A Study on Search Optimization

What Does Zen Mean in Search Marketing Optimization?

Optimization a terribly overused phrase. Nearly every time I hear it, it refers to SEO, or “Search Engine Optimization”. But search marketing optimization means so much more than keyword usage, blog posts, or any other common consideration audiences make. It’s become part of the noise and, to a degree, the algae in the term “SEO” and the industry in general. Optimization means the “process of perfecting”, or as best as can be perfected. The problem with the phrase is that it sometimes connotes a goal or state of completion, that the website or page is “optimized”. But in digital, there is no completion, simply better states of being.

For entrepreneurs or those in management considering how optimization is actually applied, how true business is affected, and what “Zen” means when you reach the next level, here is a real example from a real client experience:

A Recent Example of Search Marketing

We recently on-boarded a client who has 30+ locations nationwide. They were doing PPC, social advertising and re-marketing, and their site also performs standard e-commerce. They had been to prior agencies and had experienced a degree of success but felt there was more they could do.

The Problem: “Can you do this too?”

The prior agencies were performing other work when we were asked, “can you guys handle (Search Marketing, PPC, etc.) too?” We get it. They were a trusted partner. It’s easier to execute with a current partner than look for a new one. And of course, like many agencies, they felt they could certainly oblige. The problem is they often don’t even know that they’re not executing correctly. And it’s honestly the norm.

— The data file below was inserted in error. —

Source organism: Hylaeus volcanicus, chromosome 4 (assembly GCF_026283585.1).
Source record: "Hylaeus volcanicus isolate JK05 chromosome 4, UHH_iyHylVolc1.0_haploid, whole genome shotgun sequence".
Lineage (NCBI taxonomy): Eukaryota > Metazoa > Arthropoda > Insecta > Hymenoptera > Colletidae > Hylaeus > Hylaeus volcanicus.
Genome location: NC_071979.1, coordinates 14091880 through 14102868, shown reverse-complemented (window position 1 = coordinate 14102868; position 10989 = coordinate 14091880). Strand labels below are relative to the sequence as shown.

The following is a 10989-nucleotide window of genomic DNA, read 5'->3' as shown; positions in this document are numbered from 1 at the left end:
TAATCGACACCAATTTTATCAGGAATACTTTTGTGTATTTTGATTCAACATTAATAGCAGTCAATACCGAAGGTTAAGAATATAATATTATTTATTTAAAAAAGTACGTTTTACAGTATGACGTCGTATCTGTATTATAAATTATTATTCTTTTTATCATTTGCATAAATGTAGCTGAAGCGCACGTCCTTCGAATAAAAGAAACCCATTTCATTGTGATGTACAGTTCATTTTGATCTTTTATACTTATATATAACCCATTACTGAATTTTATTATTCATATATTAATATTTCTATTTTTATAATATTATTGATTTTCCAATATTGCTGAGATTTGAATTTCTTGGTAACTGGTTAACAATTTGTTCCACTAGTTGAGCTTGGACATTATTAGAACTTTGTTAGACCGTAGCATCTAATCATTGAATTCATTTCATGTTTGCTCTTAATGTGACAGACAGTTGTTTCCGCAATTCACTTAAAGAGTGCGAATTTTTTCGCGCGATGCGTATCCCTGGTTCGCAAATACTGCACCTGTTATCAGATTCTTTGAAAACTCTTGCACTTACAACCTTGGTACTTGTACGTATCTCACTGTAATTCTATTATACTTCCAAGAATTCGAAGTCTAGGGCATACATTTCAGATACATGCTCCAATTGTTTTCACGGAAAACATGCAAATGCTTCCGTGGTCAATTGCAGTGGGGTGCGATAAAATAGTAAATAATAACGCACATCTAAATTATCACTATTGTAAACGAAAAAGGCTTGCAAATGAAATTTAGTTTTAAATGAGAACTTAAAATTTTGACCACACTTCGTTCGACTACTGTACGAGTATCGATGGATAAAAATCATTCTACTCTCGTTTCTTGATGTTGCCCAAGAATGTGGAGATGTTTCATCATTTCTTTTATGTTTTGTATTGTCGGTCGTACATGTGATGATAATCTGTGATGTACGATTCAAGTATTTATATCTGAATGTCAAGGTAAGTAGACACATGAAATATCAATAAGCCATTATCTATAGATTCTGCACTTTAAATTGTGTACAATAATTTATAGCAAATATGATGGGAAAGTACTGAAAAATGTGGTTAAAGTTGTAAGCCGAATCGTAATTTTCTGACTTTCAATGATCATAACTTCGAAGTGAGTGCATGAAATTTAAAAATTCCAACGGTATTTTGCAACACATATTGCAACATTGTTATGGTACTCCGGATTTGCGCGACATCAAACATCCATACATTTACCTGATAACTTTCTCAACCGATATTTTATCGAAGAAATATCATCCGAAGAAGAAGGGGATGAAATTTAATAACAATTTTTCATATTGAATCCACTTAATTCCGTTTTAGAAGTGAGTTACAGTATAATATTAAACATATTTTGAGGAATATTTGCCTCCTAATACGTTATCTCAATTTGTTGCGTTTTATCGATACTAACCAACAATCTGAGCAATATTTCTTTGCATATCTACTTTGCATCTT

The Result: Poor Campaigns

The lack of specialization led to soft, uncoordinated initiatives. This created overspending. Local search was not properly configured for each location, so search engines like Google weren’t serving results with the most relevant location. There was little to no page markup, with low structured data integrity, so Google wasn’t being given proper hierarchical instructions for each page, blinding the engine to its structure and relative content. There was also no conversion tracking for spend, no learning being gleaned which would enable fine-tuning of successful campaigns, structure, landing pages, ad copy, and more. Adwords existed but was not being tuned (no testing, optimization of ads, QS review, etc.), no customer experience plan was set in place, and Conversion Rate Optimization (CRO) and initiatives like Inbound or Email Marketing and Drip campaigns had yet to be considered.

Each component is super-detailed and very technical, and it was being offered as an add-on. But from web design companies to large agencies, very few turn down an incremental lift in revenue, and so they say “yes”. And the casualty is client’s work, because each of the pillars requires specialized management.

The Good News: Opportunity

This type of scenario represents opportunity for massive improvement. Higher conversion rates, greater organic traffic, a drastic increase in visitors for the exact same spend – all possible if orchestrated properly. And it doesn’t stop there. Once corrected and improved (or re-engineered), the new intelligence, exposure, audience share and marketing and automation opportunities represent entirely new tiers of marketing opportunities for the brand.

“What’s first?”

It’s dependent upon the brand, the business model, the breakdown of revenue and audiences, and more. But for this discussion and the purposes of search-centric response (in a vacuum), Part 2 has the answer: